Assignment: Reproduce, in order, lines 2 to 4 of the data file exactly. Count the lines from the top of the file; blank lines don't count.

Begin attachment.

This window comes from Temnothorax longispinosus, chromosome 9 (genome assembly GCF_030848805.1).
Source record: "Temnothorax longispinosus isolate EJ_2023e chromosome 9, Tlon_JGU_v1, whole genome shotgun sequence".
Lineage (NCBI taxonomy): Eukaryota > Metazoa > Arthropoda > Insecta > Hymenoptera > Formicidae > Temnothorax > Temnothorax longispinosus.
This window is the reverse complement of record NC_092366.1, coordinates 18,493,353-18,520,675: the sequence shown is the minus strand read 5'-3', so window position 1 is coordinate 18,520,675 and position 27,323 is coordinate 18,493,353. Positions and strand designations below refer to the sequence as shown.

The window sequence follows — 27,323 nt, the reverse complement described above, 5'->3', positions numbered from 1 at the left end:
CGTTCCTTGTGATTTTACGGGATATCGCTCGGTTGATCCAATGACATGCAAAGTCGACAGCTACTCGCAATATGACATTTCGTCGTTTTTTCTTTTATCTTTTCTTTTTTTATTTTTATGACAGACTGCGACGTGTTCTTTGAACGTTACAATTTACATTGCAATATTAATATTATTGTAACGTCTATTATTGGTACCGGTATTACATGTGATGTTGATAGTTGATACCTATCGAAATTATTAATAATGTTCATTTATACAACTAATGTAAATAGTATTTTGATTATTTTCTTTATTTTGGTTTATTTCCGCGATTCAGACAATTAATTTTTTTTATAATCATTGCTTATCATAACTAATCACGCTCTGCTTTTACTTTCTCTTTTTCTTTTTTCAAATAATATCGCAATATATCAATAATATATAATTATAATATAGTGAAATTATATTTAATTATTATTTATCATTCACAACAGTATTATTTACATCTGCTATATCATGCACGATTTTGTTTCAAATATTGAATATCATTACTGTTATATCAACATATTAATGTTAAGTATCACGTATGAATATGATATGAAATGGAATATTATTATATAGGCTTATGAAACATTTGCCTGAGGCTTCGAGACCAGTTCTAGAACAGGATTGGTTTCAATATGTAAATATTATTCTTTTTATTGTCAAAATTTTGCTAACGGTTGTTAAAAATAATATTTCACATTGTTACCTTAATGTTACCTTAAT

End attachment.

Source record: "Temnothorax longispinosus isolate EJ_2023e chromosome 9, Tlon_JGU_v1, whole genome shotgun sequence".
Lineage (NCBI taxonomy): Eukaryota > Metazoa > Arthropoda > Insecta > Hymenoptera > Formicidae > Temnothorax > Temnothorax longispinosus.
This window is the reverse complement of record NC_092366.1, coordinates 18,493,353-18,520,675: the sequence shown is the minus strand read 5'-3', so window position 1 is coordinate 18,520,675 and position 27,323 is coordinate 18,493,353. Positions and strand designations below refer to the sequence as shown.